Do any family members or friends who currently live in a condo community? If so, schedule a meet-up with them so they can share their thoughts and views on condo living with you.

Nothing beats firsthand knowledge about condo communities. By meeting with current or past condo residents, you can better understand the pros and cons of condo living.

Be sure to come up with a list of questions before you meet with current or past condo residents as well. Remember, the more you prepare, the better off you'll be as you determine whether condo living is right for you.

3. Collaborate with a Real Estate Agent

A real estate agent has a simple goal: to help you find a residence that you'll be able to enjoy both now and in the future. As a result, this housing market professional can set up condo showings for you, allowing you to find out what it's like to live in a condo community.

In addition, a real estate agent can provide extensive details about what to expect if you decide to purchase a condo. This real estate professional can provide a copy of a condo community's homeowners' association (HOA) rules, inform you about any HOA fees and offer details about community pools and tennis courts that may be available to condo residents.

Perhaps best of all, a real estate agent is happy to offer honest, unbiased condo buying recommendations. He or she can provide you with plenty of information about a broad assortment of condos to help you make an informed purchase decision.

When it comes to browsing condos, don't leave anything to chance. Instead, collaborate with a real estate agent, and you can explore a variety of condos any time you choose.




Categories: Uncategorized  


Posted by Marilyn Ellis, CBR, CHMS, LMS, HAFA on 3/24/2015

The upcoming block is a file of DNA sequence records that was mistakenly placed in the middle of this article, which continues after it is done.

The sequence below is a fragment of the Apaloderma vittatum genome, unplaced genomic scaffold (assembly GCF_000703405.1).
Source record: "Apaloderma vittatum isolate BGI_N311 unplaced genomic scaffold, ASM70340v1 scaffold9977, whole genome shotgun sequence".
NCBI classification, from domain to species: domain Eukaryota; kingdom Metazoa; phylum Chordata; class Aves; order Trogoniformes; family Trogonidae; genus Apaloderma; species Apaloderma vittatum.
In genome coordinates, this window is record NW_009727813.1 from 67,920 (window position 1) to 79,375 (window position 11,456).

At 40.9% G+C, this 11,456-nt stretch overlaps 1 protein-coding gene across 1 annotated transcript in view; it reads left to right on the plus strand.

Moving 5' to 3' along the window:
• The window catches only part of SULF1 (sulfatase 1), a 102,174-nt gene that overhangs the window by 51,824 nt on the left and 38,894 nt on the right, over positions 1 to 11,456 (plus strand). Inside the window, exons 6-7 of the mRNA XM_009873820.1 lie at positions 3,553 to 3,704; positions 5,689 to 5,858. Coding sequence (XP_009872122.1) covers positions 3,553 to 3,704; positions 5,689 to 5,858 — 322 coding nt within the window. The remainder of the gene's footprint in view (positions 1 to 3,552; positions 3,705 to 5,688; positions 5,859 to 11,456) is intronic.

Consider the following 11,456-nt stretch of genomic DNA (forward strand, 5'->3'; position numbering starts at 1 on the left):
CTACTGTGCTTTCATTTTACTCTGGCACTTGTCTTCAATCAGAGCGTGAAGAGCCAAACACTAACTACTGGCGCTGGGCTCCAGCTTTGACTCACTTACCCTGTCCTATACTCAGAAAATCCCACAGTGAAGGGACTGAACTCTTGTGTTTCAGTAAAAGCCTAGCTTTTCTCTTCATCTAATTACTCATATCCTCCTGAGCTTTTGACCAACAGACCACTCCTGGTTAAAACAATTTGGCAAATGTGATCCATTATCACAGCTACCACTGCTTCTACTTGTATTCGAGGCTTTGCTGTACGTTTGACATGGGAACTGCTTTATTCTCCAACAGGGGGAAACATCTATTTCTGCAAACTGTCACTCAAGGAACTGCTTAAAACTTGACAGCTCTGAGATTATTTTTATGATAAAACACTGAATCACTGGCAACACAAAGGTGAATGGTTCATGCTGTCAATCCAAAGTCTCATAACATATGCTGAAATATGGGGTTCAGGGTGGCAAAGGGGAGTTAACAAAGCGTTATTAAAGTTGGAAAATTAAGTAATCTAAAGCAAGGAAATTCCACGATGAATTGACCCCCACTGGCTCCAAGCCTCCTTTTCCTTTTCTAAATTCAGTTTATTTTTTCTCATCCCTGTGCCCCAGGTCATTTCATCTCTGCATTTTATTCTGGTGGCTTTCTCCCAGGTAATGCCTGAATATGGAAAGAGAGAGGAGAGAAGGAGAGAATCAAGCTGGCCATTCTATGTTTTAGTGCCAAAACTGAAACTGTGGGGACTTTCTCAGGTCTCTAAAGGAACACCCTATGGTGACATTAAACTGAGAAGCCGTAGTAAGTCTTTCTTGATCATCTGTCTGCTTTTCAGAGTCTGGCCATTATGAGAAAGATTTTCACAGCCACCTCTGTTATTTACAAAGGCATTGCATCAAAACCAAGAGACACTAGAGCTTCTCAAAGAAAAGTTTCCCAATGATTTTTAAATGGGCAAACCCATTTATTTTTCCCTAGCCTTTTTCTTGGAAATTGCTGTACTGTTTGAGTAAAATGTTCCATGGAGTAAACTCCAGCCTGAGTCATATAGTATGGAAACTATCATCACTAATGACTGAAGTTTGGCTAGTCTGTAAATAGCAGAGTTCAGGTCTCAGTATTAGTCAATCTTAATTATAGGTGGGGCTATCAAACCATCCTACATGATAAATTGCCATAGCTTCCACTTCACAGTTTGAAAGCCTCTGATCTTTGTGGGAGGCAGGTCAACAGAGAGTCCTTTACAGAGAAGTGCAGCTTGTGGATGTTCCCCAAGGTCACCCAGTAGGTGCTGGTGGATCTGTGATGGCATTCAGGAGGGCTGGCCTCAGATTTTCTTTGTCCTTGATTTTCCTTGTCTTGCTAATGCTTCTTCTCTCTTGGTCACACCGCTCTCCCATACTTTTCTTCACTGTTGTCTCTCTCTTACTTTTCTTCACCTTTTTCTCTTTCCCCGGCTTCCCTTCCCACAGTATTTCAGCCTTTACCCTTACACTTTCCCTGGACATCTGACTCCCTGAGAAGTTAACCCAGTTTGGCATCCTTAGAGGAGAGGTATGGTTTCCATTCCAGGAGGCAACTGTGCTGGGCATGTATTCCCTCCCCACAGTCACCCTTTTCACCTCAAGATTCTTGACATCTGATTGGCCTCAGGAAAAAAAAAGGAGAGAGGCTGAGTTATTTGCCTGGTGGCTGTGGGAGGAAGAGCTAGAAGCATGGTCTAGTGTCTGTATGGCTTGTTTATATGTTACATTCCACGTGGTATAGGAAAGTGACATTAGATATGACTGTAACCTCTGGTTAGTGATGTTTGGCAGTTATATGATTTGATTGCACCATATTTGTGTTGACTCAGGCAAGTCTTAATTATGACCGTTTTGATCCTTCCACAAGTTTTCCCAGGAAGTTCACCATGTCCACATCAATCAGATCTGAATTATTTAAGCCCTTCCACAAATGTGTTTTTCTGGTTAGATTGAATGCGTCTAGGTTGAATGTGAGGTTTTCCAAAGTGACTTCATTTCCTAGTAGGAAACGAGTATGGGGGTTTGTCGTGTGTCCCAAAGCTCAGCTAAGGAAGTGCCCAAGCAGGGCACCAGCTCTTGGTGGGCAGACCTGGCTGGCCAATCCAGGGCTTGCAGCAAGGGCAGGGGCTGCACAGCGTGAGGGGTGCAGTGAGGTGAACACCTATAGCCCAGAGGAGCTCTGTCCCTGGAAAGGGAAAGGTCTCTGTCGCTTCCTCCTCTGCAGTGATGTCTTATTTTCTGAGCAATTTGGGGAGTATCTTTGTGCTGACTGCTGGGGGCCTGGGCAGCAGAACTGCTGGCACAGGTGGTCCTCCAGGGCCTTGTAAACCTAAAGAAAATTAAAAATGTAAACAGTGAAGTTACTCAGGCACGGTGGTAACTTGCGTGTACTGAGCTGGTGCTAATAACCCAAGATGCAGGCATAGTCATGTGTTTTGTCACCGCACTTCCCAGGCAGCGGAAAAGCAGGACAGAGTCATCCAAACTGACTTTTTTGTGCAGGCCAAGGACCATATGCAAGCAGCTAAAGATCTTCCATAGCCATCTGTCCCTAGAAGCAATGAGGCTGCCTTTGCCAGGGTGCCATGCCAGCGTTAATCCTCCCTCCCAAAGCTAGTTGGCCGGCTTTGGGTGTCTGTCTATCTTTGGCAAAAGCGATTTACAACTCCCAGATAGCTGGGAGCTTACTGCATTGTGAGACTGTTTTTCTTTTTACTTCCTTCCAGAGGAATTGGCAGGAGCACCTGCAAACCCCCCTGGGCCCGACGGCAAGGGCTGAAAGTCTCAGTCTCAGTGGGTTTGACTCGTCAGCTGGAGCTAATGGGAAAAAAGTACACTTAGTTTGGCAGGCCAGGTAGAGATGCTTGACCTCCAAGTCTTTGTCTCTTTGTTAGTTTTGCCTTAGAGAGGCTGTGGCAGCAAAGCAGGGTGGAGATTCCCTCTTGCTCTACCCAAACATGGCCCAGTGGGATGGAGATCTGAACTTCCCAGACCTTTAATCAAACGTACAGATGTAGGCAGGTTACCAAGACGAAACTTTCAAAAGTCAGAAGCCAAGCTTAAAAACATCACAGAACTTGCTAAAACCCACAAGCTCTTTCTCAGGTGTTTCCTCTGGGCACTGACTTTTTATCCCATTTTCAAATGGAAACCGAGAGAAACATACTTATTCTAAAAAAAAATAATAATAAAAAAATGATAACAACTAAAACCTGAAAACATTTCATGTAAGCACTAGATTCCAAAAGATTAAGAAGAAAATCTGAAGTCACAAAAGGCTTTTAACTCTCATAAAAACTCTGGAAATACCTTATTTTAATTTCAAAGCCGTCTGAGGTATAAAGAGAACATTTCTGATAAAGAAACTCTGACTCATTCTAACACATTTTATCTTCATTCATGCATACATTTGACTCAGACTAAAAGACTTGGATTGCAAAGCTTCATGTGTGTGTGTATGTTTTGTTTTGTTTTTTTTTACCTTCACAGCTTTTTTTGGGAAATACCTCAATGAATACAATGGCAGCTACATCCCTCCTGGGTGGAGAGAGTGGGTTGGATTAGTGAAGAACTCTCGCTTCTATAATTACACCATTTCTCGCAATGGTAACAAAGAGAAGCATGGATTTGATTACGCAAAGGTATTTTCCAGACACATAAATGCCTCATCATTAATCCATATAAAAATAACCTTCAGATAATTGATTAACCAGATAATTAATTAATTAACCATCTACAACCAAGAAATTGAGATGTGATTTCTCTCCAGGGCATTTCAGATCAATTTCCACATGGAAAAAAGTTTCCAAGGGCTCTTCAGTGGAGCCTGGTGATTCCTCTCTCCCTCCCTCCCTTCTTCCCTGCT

Condos have been gaining in popularity for a number of years for people across many segments of the population. From couples who are just starting out together to retirees, and everyone in between, condos are a smart choice that offer many advantages. In order to determine if they are the right choice for you, read on below. Ownership of Your Home Unlike renting a home, or apartment, a condo is a true investment in your future. You will have the deed to your own home so you know that all the money you pay into it will result in you actually having something to show for it. You Can Sell, or Rent, Later In spite of your condo being attached to others in the complex, it is still yours to sell if you want to. This means that you still have the freedom to move wherever and whenever you want. Conversely, you can rent out your condo if you need to move and it suits your needs better. Really, since the condo is yours, the choice is yours as well. Your Responsibilities End at Your Front Door One of the most attractive things about owning a condo is the fact that your responsibilities end literally at your front door. While you are responsible for repairs to your appliances, and the like, that you have in your home, your condo association is responsible for the lawn maintenance, snow removal and other routine outdoor tasks. This allows you to fully concentrate on your own home. Of course, this is not a free service, though. Your monthly condo association fees pay for this service. The condo association decides which service provider to use by a vote of the board. Being on the board gives you the opportunity to make a real difference in how your community is run. Close Knit Community Having a condo in a planned community that caters to a specific portion of the population such as retirees or young families allows you to have neighbors that are in the same life stage as yourself. This gives you plenty of opportunities to make lifelong friendships as well as building a support network. This type of support is something that many people often miss due to their life circumstances, so it is a particularly positive aspect of condo ownership. A condo can offer you an array of benefits that could be suited to your circumstances. As always, take the time to research your options thoroughly before making a decision.